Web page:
Priorat is my favorite region in Spain. It is a wine region in Catalonia, Spain, just north of Barcelona, which consists of only 60 and some change wineries (bodegas). Nevertheless, I think this region produces some of the best wines of Spain.

Almost everything I have ever had from Priorat has been quite fantastic, though most have also been pricey. Generally they retaile for 20+ euros, most above 30. We happen to be in the US right now and my wife picked up a Priorat for about 20 bucks. We were both quite excited as that converts to about 13 euros nowdays. Wow, that is a good price. Unlike the wine, which is not the best example of this wonderful region.

Marge is from the small family winery Roquers. They produce two wines, both red, and Marge is their lower end selection. It is a blend of 50% Grenache, 30% Cabernet Sauvignon and 20% Merlot and Syrah and is aged for 8 months in French and American oak. It is more or less the table wine version of your “normal” Priorat. The Marge is quite fruity, easy to drink, not very complex and quite young. I would not say this is something you can or should put away, it is drinkable as is. If you are looking for a typical Priorat this wine is not it. I would certainly call it drinkable and it is not bad for its price range, but it is not what you would come to expect from the Priorat label.

I recently tasted another example of this region at an even lower price, but for the life of it I cannot remember what it was. If I do, I will be sure to post it here as an update.

UPDATE: The better Priorat at a lower price was the Onix (2006), which retails anywhere between 11-13 dollars. this wine is an incredible steal at that price and is more representative of Priorat than the Marge.

Name: Marge, 2004, Roquers de Porrera

Rating: 7 out of 10

Body: Medium

Price: 20 US dollars

Got it at: RJ Market, San Francisco

Marge, 2004, Roquers de Porrera

My Lack of Love for Rioja

December 20, 2007

Rioja is perhaps the most famous wine region in Spain producing mostly reds, though some whites as well. The predominant red grape used in Rioja is tempranillio, which is also Spain’s most important varietal. I love tempranillo, but to me the style in which they make it in Rioja is inferior to that of Ribera del Duero, Spain’s #2 region which is actually really close to Rioja. Though I have to mention that my absolute favorite region in Spain has to be Priorat in Catalonia, north eastern Spain. Wine from Priorat can be quite full bodied, velvety, fruit forward, perhaps even more so than Bordeaux.

Back to Rioja: I have a weird relationship with this region. I like the concept of it, but I do not like the execution. First about the area. On paper everything is right about Rioja. It is a hilly area going up against a sizable mountain range which provides an extremely beautiful backdrop. Small wine villages with castles on hilltops are scattered all over, vines are planted as far as you can see, which is contrasted by cutting edge, super modern structures, such as a Sheraton Hotel designed by Frank Gehry. The area is stunning. That is until you start to engage, talk to people, eat the local food, etc. Wine regions throughout Europe tend to have really friendly, knowledgeable people and usually good food accompanies good wine. This was not my experience in Rioja. The food was mediocre (probably the worst I have had in Spain) and people are not super knowledgeable about the wines. It is a bit weird to me, but perhaps the problem is that mass tourism killed the local touch and Rioja now feels more like the Napa Valley of Europe. Not sure. If I go back, I think I will concentrate on very small cellars, rather than the big guys and hopefully I will have a different experience.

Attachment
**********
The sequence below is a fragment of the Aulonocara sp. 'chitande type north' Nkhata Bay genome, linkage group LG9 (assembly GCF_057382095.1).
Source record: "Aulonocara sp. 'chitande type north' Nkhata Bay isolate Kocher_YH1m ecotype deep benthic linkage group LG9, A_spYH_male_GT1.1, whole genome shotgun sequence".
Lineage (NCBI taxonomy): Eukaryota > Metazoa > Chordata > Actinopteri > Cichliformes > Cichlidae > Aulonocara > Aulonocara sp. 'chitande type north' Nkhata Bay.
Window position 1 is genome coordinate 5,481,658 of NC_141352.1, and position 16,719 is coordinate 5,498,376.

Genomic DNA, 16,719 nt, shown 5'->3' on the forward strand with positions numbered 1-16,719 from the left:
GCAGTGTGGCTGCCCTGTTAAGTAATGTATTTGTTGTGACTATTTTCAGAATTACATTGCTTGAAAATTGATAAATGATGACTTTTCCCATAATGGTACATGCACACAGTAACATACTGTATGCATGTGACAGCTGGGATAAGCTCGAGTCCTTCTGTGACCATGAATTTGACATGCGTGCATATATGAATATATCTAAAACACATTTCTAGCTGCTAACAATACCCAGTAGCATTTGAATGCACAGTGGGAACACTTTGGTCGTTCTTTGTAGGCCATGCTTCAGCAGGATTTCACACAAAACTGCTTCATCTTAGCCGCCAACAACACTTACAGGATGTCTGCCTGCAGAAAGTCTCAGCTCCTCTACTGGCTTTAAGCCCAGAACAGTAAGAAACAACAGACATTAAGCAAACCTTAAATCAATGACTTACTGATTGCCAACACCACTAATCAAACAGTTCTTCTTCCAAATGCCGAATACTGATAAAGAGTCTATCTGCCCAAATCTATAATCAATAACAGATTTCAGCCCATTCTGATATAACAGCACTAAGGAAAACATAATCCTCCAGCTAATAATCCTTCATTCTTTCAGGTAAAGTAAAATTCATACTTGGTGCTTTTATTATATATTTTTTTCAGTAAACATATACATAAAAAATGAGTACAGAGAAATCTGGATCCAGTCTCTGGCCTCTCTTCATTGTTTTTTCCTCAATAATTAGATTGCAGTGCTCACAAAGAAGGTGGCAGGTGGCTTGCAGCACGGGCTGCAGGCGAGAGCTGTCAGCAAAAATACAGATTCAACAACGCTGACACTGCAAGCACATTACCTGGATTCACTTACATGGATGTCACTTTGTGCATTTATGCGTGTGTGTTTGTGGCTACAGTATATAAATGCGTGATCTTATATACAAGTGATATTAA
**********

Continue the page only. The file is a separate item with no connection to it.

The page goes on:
At any rate, the wines are not necessarily bad, but I guess I could say Rioja is not my style. There are four different categories of Riojas: Rioja (no special notation), Crianza, Reserva and Gran Reserva. The plain Rioja spends less than a year in oak, the Crianza spends at least one year in oak and is aged at least 2 years, the Reserva is aged in oak at least one year but is at least 3 years before it hits the market, and in order to label wine Gran Reserva, wine makers have to age it for at least 2 years in oak and 3 years in the bottle. There is also the traditional style, which tends to be lighter as they use large oak barrels which are not necessarily new. The modern Rioja is more full bodied and fruit forward and is aged in French barriques, though some wineries also tend to like American and to a smaller extend Hungarian oak barrels.

Today’s example is a modern Rioja, the Bai Gorri Reserva 2002. As many Riojas I have tasted, this one is fairly high in acid, more strawberry-ish than black fruit and quite earthy. The finish is long and bitter, absolutely not gentle. This Bai Gorri is drinkable by itself, but I would vastly prefer it with some Iberian ham and cheese to help with the acidity. I think that would probably be the best pairing for it.

By the way, on the topic of Bai Gorri, this house also has an amazingly modern headquaters (I cannot find a more descriptive name for their complex). It is glass on all 4 sides top to bottom with huge letters Bai Gorri written all over them. It seems to me wineries in Rioja compete with each other on who can make a more extravagant architectural statement. This one is a great example of it, but if you are in the area you have to also visit Ysios, probably my favorite of all. Also, Ysios has quite nice reds at relatively affordable prices.

Name: Bai Gorri Reserva 2002

Rating: 7.5 out of 10

Body: Medium to Full

Price: 16 euros

Got it at: Wine store in Laguardia, Rioja, Spain

Bai Gorri Reserva 2002